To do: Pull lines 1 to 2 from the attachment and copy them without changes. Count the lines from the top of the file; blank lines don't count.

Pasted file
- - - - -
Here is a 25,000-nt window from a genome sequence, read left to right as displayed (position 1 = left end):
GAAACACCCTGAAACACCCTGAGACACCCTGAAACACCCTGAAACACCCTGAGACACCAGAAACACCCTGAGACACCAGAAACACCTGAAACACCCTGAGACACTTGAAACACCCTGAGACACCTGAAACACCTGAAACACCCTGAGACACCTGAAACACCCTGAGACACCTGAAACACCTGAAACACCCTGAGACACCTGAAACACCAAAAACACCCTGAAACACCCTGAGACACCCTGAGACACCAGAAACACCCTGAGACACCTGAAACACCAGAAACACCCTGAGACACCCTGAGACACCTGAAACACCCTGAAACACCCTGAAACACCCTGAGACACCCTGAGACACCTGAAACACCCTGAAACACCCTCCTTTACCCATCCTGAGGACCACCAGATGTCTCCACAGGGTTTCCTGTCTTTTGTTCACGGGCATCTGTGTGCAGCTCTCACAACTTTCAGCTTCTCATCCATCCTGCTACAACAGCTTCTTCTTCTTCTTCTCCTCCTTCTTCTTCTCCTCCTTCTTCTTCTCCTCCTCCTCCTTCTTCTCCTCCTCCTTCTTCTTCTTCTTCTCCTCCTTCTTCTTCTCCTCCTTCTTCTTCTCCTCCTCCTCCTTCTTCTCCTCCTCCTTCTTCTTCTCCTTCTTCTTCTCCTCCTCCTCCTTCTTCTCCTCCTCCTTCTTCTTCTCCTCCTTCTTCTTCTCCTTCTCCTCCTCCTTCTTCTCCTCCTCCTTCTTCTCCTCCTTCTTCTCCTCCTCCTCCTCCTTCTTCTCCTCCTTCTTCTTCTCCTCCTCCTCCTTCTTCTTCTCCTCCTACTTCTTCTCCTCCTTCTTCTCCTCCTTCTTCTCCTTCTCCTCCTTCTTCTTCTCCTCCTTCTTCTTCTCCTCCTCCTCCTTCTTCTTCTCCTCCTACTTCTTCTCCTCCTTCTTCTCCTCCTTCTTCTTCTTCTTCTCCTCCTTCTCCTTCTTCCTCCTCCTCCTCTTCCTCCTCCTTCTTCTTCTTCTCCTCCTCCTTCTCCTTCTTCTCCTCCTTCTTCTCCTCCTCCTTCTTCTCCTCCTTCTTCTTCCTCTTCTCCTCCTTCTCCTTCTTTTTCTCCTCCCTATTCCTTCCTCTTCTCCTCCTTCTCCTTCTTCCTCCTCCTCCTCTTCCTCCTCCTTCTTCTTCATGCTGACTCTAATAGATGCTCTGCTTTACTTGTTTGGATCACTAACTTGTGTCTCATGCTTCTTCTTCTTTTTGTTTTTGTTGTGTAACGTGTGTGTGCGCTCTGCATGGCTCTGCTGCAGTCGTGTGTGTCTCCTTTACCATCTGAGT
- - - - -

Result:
Here is a 25,000-nt window from a genome sequence, read left to right as displayed (position 1 = left end):
GAAACACCCTGAAACACCCTGAGACACCCTGAAACACCCTGAAACACCCTGAGACACCAGAAACACCCTGAGACACCAGAAACACCTGAAACACCCTGAGACACTTGAAACACCCTGAGACACCTGAAACACCTGAAACACCCTGAGACACCTGAAACACCCTGAGACACCTGAAACACCTGAAACACCCTGAGACACCTGAAACACCAAAAACACCCTGAAACACCCTGAGACACCCTGAGACACCAGAAACACCCTGAGACACCTGAAACACCAGAAACACCCTGAGACACCCTGAGACACCTGAAACACCCTGAAACACCCTGAAACACCCTGAGACACCCTGAGACACCTGAAACACCCTGAAACACCCTCCTTTACCCATCCTGAGGACCACCAGATGTCTCCACAGGGTTTCCTGTCTTTTGTTCACGGGCATCTGTGTGCAGCTCTCACAACTTTCAGCTTCTCATCCATCCTGCTACAACAGCTTCTTCTTCTTCTTCTCCTCCTTCTTCTTCTCCTCCTTCTTCTTCTCCTCCTCCTCCTTCTTCTCCTCCTCCTTCTTCTTCTTCTTCTCCTCCTTCTTCTTCTCCTCCTTCTTCTTCTCCTCCTCCTCCTTCTTCTCCTCCTCCTTCTTCTTCTCCTTCTTCTTCTCCTCCTCCTCCTTCTTCTCCTCCTCCTTCTTCTTCTCCTCCTTCTTCTTCTCCTTCTCCTCCTCCTTCTTCTCCTCCTCCTTCTTCTCCTCCTTCTTCTCCTCCTCCTCCTCCTTCTTCTCCTCCTTCTTCTTCTCCTCCTCCTCCTTCTTCTTCTCCTCCTACTTCTTCTCCTCCTTCTTCTCCTCCTTCTTCTCCTTCTCCTCCTTCTTCTTCTCCTCCTTCTTCTTCTCCTCCTCCTCCTTCTTCTTCTCCTCCTACTTCTTCTCCTCCTTCTTCTCCTCCTTCTTCTTCTTCTTCTCCTCCTTCTCCTTCTTCCTCCTCCTCCTCTTCCTCCTCCTTCTTCTTCTTCTCCTCCTCCTTCTCCTTCTTCTCCTCCTTCTTCTCCTCCTCCTTCTTCTCCTCCTTCTTCTTCCTCTTCTCCTCCTTCTCCTTCTTTTTCTCCTCCCTATTCCTTCCTCTTCTCCTCCTTCTCCTTCTTCCTCCTCCTCCTCTTCCTCCTCCTTCTTCTTCATGCTGACTCTAATAGATGCTCTGCTTTACTTGTTTGGATCACTAACTTGTGTCTCATGCTTCTTCTTCTTTTTGTTTTTGTTGTGTAACGTGTGTGTGCGCTCTGCATGGCTCTGCTGCAGTCGTGTGTGTCTCCTTTACCATCTGAGT